Is ESG already on your agenda?


Cristina Ferreira, Managing Partner of Strategy & Operations at Brighten wrote an article on how Brighten can help your company on its journey to ESG.

(E)nvironmental (S)ocial and (G)overnance must be the most written acronym in management world in recent months…, but do you know what it actually implies?

Few managers have not heard of this subject. But unfortunately, many still associate it only with environmental and social responsibility issues. If we do waste separation, some recycling and perform actions which we compile in a social responsibility report, they consider everything is fine. But it isn’t!

ESG is seldom associated with Compliance and Competitiveness issues. But that’s exactly what we’re talking about: Compliance and Competitiveness.

Since the publication of Regulation 852/2020 of the European Taxonomy, which established a set of principles and assumptions for a certain economic activity to be considered sustainable, a series of laws on reporting duties, delegated acts, sustainable finances, among others, has been published. Dozens of sustainability ratings have emerged and financial sector, investment funds and investors are increasingly looking at how companies manage these issues when making investment decisions.

Access to European funds, bank financing, to market and supply chain of large companies and government, as well as company shareholder value, are influenced by how companies look at ESG issues. You need to have policies and implement, evaluate and improve them. It is a never-ending cycle.


After all, what does each of these pillars mean in practice?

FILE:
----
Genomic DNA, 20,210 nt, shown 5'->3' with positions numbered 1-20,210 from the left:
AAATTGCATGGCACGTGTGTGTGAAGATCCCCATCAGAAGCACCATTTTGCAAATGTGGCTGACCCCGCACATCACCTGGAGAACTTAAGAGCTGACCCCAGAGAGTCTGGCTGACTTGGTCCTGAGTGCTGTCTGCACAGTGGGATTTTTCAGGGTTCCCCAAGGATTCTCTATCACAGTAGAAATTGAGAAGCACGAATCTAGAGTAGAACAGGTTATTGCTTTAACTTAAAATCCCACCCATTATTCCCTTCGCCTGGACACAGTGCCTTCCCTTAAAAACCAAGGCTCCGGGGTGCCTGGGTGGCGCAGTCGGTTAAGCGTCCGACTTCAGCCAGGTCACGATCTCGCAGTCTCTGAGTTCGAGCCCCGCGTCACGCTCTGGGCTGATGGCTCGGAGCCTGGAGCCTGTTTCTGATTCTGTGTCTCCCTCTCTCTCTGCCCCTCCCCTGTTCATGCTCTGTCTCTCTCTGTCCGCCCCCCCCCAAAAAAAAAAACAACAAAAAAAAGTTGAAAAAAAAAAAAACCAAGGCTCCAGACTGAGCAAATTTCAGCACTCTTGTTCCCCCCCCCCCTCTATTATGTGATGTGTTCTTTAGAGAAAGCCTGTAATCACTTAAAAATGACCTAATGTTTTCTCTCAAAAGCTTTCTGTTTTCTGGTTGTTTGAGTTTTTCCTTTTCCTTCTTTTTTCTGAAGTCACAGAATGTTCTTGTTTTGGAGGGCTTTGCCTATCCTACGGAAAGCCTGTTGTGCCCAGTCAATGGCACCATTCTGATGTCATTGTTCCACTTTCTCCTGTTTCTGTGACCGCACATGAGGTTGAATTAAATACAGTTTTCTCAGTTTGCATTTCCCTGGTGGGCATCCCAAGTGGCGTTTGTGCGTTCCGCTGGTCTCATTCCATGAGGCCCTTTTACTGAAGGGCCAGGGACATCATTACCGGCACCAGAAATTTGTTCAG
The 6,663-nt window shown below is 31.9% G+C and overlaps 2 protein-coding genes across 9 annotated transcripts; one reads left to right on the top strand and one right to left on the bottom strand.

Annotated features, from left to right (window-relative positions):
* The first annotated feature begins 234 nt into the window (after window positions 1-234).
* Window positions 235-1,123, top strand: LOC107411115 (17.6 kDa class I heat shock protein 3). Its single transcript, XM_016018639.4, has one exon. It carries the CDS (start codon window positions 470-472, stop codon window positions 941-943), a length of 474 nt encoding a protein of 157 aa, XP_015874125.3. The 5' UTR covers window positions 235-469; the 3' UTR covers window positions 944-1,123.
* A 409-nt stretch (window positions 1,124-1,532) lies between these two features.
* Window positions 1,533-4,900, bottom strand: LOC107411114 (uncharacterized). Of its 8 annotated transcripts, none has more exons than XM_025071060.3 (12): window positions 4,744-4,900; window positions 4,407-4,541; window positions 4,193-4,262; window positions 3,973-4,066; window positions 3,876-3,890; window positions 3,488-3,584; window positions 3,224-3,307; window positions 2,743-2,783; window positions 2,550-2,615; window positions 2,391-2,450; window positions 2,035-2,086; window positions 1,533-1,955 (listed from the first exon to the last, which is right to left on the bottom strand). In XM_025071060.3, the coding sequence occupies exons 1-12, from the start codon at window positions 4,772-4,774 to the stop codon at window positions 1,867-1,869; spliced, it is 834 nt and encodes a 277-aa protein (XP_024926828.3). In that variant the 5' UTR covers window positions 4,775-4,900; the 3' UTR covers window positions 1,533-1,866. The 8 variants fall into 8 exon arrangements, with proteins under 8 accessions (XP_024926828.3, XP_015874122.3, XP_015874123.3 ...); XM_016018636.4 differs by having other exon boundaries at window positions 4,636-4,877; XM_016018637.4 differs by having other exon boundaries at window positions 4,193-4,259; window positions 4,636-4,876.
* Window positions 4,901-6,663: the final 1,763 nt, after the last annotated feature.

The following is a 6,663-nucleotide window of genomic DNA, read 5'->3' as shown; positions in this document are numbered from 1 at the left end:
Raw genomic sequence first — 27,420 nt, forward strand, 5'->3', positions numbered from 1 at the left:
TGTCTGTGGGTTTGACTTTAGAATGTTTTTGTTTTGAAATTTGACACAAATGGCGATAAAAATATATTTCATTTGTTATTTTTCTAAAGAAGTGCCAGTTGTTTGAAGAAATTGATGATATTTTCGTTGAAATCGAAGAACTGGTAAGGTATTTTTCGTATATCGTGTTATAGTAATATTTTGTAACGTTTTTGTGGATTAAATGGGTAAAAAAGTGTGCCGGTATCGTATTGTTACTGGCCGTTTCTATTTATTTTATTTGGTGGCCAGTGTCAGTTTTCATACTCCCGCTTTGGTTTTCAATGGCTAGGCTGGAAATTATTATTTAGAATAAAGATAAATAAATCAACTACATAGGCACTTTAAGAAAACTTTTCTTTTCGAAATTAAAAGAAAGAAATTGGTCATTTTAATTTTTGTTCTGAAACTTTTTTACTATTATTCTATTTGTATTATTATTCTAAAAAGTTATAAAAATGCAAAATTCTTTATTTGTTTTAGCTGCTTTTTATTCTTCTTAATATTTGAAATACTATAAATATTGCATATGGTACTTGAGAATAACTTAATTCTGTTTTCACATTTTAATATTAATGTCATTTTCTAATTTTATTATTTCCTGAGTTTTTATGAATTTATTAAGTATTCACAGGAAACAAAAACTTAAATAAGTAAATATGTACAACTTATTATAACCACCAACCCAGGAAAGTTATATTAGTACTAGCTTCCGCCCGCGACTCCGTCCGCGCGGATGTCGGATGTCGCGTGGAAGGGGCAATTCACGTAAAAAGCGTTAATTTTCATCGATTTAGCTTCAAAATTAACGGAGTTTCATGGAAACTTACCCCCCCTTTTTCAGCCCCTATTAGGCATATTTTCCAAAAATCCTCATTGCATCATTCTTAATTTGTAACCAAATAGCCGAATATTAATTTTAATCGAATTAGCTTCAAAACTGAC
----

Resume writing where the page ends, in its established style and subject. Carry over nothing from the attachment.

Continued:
(E)nvironmental relates to climate change, transition to carbon neutrality [2050], energy transition, circular economy, pollution control, responsible production, responsible consumption, sustainable use of water and other scarce resources, and biodiversity.

(S)ocial relates to human capital management, mental health, intergenerationality, employee engagement, future of work (employability, upskilling/reskilling/digital skills/just digital transition), diversity and inclusion, human rights and supply chain, community engagement, innovation and social investment.

(G)overnance is concerned with leadership, ethics, integrity, diversity in senior management, ESG reporting, organisational ethics, anti-money laundering and anti-corruption, responsible investment and sustainable finance, cybersecurity and data privacy, responsible taxation, just to name a few.

In each organisation, defining an ESG strategy requires an analysis of each factor’s materiality, both for business and for the most relevant stakeholders, and varies from organisation to organisation.

ESG is a new social contract. It is essential for our future! Whoever adapts the quickest will gain competitive advantages.

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